RBI must ask banks to be more open on credit card interest rates
According To to the latest data available from the Reserve Bank, which is from May this year, there are 21.5 million credit cards operational in India. The total credit outstanding is Rs.32,400 crore. The average comes to about Rs.15,000 per card. That doesn’t sound like much, but there’s a catch in this data. The average outstanding is per card, not per person. There certainly aren’t 21.5 million distinct individuals in India who have credit cards because anecdotally, one knows that a lot of people who have credit cards have more than one, often more than two.
It’s also clear anecdotally that excessive credit card usage is a widespread problem, especially among young people who have started earning recently. Of course, excessive borrowing is hardly a personal issue alone. From individuals to companies to governments, excessive borrowing, interest costs and the fear of how this will ever come under control seems to be the primary source of problems in the world economy. Even the most debt-ridden twenty-something is probably a model of financial conservatism compared to some businesses and practically all governments. Of course, governments can often tax and inflate their way out of debt, something that the individual with a huge credit card bill cannot.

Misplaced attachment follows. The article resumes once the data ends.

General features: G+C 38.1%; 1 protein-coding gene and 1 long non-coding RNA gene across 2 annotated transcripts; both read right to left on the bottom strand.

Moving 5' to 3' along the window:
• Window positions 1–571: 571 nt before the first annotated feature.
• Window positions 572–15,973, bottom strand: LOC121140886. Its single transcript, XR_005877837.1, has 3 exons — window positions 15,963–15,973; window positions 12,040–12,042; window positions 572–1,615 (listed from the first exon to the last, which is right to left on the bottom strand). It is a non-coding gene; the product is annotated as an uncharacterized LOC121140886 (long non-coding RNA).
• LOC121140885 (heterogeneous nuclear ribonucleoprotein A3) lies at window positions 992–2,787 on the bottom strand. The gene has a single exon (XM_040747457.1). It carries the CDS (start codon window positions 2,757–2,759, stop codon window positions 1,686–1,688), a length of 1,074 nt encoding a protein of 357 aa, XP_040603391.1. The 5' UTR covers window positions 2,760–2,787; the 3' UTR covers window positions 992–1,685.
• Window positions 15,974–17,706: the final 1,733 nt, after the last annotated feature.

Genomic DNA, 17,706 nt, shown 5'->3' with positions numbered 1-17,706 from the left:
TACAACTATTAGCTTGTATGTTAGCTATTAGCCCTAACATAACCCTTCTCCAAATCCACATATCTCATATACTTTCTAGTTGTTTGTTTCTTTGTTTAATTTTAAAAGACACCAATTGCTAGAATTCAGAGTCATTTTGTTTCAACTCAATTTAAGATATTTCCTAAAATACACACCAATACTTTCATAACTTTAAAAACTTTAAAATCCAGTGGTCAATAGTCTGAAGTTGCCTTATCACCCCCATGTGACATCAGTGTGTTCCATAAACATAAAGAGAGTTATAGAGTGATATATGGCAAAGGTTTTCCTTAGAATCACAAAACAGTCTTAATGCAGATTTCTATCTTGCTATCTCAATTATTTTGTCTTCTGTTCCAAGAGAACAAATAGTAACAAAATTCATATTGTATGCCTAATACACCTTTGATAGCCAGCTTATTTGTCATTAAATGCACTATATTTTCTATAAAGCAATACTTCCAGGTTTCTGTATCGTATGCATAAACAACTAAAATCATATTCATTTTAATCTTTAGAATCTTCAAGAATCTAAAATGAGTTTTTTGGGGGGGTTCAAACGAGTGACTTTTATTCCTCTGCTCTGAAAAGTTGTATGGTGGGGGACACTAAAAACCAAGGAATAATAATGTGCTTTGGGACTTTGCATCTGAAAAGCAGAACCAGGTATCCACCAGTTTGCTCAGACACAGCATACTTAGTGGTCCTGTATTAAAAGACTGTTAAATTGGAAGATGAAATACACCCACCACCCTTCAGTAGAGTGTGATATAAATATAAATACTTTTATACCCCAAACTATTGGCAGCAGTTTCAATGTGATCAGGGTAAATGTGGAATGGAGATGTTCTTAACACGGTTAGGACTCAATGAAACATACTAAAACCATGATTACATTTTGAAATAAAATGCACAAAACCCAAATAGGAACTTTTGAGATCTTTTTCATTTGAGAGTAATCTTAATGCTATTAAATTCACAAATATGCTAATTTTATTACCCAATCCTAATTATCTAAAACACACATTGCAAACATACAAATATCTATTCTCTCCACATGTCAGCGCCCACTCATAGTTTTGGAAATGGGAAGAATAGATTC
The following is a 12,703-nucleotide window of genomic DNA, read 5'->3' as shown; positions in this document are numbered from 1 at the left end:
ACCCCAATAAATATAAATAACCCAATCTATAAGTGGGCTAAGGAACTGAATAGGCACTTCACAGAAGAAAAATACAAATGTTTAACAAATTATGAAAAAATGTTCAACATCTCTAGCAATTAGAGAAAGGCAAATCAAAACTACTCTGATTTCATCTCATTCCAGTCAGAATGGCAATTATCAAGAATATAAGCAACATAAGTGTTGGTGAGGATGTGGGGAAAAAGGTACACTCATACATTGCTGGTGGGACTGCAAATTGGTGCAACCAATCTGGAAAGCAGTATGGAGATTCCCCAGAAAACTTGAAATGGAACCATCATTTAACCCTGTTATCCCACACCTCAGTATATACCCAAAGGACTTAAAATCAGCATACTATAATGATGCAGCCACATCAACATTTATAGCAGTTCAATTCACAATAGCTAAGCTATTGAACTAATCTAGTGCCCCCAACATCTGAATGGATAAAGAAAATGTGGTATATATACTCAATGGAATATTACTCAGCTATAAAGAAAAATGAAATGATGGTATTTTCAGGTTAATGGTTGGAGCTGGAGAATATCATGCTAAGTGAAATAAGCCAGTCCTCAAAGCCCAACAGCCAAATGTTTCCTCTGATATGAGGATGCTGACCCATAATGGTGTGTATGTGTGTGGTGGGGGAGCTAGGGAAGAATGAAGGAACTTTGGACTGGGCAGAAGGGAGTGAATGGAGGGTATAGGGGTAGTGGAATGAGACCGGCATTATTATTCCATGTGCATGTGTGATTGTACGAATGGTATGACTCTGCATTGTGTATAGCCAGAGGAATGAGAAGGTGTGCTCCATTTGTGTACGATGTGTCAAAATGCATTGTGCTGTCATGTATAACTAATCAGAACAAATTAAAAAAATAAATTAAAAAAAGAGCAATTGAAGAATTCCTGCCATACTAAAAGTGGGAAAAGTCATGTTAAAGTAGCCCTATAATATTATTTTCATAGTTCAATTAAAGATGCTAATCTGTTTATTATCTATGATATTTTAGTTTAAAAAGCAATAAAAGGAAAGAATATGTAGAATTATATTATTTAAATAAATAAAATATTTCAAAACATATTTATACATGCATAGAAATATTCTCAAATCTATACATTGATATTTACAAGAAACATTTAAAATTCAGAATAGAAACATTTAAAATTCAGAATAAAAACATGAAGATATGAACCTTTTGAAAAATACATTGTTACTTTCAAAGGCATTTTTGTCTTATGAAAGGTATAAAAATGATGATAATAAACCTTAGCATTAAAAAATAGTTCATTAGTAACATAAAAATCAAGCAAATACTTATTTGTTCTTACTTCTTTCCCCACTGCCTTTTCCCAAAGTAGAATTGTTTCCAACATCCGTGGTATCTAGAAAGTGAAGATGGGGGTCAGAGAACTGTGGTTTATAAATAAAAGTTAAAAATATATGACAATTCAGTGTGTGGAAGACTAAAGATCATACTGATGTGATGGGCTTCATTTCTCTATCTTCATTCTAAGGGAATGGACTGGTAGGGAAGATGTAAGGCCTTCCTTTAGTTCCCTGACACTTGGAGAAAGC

What makes it worse for most is that they have no clear idea of how much they are paying for this debt. I see youngsters with credit card debt that is costing them 30 or 40% per annum trying to return to financial health by putting small sums of money in bank fixed deposits. That’s because the actual annualised rate of interest in a credit card is a number that is always obfuscated by every bank. It’s a remarkable regulatory and consumer protection failure that while every single rate is stated as an annual number, credit card rate is stated as a monthly figure in some obscure place. On most monthly card statements, it is not stated at all.
Hindustan Times, New Delhi, 28th Sept. 2015